Citation Willby NJ, Law A, Levanoni O, Foster G & Ecke F (2018) Rewilding wetlands: beaver as agents of within-habitat heterogeneity and the responses of contrasting biota. Philosophical Transactions of the Royal Society B: Biological Sciences, 373 (1761), Art. No.: 20170444. https://doi.org/10.1098/rstb.2017.0444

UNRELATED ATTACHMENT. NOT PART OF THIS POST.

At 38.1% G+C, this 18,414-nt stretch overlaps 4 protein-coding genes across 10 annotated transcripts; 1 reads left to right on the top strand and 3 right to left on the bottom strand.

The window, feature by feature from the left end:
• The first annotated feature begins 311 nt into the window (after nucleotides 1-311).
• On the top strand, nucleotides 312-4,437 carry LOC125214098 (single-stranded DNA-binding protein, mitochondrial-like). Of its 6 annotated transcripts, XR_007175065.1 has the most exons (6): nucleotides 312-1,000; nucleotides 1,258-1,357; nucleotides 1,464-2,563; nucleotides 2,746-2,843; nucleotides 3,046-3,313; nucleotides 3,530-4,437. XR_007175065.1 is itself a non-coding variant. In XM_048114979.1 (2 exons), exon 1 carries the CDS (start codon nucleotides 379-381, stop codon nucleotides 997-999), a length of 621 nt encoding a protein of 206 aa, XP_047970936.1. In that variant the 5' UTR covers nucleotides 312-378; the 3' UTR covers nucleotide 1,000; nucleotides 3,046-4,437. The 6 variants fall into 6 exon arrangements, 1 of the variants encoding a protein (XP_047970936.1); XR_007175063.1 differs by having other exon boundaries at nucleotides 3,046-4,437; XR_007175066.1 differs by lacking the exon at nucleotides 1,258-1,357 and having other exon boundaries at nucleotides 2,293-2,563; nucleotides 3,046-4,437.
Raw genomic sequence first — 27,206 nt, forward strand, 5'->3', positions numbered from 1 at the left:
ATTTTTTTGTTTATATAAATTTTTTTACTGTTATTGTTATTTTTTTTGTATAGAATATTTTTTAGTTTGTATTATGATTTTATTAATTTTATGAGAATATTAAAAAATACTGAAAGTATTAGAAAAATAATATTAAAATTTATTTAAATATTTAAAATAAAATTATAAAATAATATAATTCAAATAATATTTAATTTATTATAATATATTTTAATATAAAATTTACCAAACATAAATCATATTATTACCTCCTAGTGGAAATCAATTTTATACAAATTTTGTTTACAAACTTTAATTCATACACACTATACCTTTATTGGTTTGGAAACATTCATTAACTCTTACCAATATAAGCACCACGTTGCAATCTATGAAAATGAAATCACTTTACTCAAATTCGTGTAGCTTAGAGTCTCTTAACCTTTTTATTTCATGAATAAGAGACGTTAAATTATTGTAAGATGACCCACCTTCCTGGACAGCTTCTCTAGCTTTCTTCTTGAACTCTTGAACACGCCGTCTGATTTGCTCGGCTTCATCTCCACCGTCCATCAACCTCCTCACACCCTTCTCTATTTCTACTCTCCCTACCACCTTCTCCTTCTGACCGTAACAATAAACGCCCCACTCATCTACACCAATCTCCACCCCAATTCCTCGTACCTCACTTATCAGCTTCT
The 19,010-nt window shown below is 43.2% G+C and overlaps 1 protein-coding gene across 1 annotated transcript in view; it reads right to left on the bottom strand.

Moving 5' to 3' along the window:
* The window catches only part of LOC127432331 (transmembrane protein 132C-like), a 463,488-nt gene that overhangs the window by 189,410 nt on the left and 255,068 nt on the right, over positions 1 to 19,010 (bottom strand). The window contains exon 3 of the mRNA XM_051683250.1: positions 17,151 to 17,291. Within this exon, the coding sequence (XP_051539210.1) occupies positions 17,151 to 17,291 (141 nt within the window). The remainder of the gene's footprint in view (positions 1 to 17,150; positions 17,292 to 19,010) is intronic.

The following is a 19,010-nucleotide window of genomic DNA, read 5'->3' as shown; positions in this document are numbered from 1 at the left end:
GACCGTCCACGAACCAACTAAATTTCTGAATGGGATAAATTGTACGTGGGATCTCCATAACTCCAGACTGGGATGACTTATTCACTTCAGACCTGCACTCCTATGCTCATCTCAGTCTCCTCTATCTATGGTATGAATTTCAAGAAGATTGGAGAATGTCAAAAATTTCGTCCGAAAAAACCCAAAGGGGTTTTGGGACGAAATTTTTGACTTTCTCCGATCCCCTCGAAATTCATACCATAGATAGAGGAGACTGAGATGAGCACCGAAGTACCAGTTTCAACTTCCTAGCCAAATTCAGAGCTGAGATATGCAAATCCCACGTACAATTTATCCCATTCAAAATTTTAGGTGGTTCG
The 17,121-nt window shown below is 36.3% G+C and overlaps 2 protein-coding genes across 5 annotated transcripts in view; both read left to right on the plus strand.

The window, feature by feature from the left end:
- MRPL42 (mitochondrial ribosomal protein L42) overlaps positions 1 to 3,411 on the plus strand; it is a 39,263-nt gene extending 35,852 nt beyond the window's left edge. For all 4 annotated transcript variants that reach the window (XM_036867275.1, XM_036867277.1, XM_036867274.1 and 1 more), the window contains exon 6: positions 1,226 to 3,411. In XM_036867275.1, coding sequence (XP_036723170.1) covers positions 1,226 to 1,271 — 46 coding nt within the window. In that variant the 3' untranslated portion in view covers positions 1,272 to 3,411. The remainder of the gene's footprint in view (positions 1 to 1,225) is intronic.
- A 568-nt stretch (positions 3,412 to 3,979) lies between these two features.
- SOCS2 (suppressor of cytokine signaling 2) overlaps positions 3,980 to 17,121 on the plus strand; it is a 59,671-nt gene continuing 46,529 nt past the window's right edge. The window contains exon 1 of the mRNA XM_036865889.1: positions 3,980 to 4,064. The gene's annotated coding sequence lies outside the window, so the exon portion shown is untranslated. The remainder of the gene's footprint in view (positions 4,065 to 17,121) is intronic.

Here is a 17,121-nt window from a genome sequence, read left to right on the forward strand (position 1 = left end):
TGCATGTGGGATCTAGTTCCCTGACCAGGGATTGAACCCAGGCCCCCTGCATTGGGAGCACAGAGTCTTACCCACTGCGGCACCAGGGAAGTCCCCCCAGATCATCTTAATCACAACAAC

Abstract Ecosystem engineers can increase biodiversity by creating novel habitat supporting species that would otherwise be absent. Their more routine activities further influence the biota occupying engineered habitats. Beavers are well-known for transforming ecosystems through dam building and are therefore increasingly being utilised for habitat restoration, adaptation to climate extremes, and in long term rewilding. Abandoned beaver ponds develop into meadows or forested wetlands that differ fundamentally from other terrestrial habitats and thus increase landscape diversity. Active beaver ponds, by contrast, are superficially similar to other non-engineered shallow wetlands, but ongoing use and maintenance might affect how beaver ponds contribute to aquatic biodiversity. We explored the 'within-habitat' effect of an ecosystem engineer by comparing active beaver ponds (BP) in southern Sweden with coexisting other wetlands (OW), using sedentary (plants) and mobile (water beetles) organisms as indicators. BP differed predictably from OW in environmental characteristics and were more heterogeneous. BP supported more plant species at plot (+15%) and site (+33%) scales, and plant beta diversity, based on turnover between plots, was 17% higher than in other wetlands (OW), contributing to a significantly larger species pool in BP (+17%). Beetles were not differentiated between BP and OW based on diversity measures but were 26% more abundant in BP. Independent of habitat creation beaver are thus significant agents of within-habitat heterogeneity that differentiates beaver ponds from other standing water habitat; as an integral component of the rewilding of wetlands re-establishing beaver should benefit aquatic biodiversity across multiple scales.